This was prompted the release of the Productivity Commission’s draft report on the regulation of agriculture last Thursday, which suggested the effects test would do nothing to shield farmers from competition in the retail grocery market and that, even if it did, this would not be in the interest of consumers.
This generated a quick response from Treasurer Scott Morrison, reinforcing the Government’s commitment to implementing the Harper Panel’s proposed effects test.
In response to big business criticism of the test and suggestions that it was in any way ‘protectionist’, ACCC Chairman, Rod Sims, came out swinging, labelling any such suggestions ‘bullshit’. Opposition Competition Spokesman, Andrew Leigh, was quick to respond, suggesting that Sims’ critique of the critique was simply ‘wrong’ and would represent the end of the world (ok, he didn’t go that far, but he did label it ‘wrong’, pointed to previous reviews rejecting an effects test and suggested it would somehow lead to higher grocery bills for regional consumers).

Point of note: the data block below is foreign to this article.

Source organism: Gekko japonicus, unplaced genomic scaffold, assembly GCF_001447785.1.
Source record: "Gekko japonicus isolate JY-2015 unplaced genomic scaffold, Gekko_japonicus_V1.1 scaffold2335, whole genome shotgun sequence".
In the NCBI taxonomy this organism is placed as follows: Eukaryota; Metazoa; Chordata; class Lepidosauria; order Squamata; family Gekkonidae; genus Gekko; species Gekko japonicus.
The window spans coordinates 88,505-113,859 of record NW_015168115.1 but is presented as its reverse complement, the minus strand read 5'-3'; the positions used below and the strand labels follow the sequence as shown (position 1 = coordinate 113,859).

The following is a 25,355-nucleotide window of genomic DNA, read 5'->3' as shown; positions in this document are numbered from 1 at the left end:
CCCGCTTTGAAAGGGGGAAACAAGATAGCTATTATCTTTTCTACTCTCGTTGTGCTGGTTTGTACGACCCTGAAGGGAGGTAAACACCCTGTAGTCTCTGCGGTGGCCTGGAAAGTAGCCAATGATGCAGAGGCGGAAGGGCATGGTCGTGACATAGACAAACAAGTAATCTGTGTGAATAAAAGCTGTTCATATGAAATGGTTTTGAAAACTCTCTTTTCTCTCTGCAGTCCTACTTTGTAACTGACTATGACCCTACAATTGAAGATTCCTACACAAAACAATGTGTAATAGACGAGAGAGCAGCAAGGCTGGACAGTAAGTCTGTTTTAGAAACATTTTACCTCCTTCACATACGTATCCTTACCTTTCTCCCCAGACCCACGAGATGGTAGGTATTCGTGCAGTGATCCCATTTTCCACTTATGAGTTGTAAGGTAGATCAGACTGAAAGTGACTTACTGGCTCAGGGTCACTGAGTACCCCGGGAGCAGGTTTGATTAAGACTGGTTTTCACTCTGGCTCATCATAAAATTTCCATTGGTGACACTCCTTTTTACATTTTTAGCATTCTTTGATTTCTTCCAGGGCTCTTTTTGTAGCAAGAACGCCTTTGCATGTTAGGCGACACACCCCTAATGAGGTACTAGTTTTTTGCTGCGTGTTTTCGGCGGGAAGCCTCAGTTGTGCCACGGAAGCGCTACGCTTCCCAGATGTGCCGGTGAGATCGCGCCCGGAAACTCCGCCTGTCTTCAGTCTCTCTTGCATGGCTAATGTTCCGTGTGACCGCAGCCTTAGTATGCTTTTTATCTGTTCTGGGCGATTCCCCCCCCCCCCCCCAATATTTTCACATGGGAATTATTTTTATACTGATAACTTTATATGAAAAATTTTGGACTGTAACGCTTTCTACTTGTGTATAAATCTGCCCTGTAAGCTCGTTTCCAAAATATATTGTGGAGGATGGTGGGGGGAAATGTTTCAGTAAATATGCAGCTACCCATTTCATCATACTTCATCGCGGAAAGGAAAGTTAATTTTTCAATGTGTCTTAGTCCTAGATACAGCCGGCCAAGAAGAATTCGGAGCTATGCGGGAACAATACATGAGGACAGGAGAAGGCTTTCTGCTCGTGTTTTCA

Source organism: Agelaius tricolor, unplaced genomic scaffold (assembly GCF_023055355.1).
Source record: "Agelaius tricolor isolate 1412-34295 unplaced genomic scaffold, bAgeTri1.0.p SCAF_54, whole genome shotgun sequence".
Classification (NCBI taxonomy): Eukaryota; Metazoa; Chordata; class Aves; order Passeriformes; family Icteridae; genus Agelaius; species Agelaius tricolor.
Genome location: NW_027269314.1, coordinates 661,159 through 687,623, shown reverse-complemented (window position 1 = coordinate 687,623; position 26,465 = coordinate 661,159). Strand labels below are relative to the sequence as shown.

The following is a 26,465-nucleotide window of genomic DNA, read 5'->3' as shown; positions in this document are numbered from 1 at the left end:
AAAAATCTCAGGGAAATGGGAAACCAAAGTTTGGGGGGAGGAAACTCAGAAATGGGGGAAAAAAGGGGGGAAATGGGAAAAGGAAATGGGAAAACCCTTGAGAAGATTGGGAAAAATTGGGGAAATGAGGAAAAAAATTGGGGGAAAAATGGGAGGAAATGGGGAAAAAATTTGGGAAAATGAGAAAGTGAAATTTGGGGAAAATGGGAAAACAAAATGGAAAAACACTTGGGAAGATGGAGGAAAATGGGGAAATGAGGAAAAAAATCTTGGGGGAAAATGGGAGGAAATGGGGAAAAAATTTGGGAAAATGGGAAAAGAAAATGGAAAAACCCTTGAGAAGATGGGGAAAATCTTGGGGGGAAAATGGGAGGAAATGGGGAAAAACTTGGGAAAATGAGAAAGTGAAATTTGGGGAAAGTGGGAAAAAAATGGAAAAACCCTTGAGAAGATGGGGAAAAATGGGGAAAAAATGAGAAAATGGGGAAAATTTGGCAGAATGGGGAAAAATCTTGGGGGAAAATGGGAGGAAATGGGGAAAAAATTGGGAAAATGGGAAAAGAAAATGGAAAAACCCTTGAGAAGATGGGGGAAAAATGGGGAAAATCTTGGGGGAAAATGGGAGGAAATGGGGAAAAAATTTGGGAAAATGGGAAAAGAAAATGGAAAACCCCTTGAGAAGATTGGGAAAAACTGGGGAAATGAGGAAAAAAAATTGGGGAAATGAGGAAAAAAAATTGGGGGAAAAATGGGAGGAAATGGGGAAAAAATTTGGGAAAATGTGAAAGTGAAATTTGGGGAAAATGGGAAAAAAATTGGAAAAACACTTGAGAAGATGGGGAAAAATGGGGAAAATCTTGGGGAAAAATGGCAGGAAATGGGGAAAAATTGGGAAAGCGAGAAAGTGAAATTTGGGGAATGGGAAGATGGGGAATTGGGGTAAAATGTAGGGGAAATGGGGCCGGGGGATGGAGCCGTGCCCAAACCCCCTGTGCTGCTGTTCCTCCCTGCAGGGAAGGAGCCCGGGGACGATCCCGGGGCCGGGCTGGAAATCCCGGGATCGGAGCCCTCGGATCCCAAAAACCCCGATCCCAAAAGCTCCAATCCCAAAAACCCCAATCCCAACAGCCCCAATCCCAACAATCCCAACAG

In response to to the response to the response, the Review’s Chair, Prof Ian Harper, rejected Leigh’s criticism of the reform and claimed those suggesting that the test was protectionist in any way were turning ‘reality on its head’ and ‘almost’ wilfully misinterpreting the proposal: see Michael Roddan, ‘Ian Harper slams ‘effects test’ reform critics for distortion’ (The Australian, 26 July 2016).
Abuse of power legislation and reform is controversial everywhere, but it’s leading to some positively bizarre claims and commentary in Australia at the moment; let’s just hope that Government introduces exposure draft legislation so that we can move on …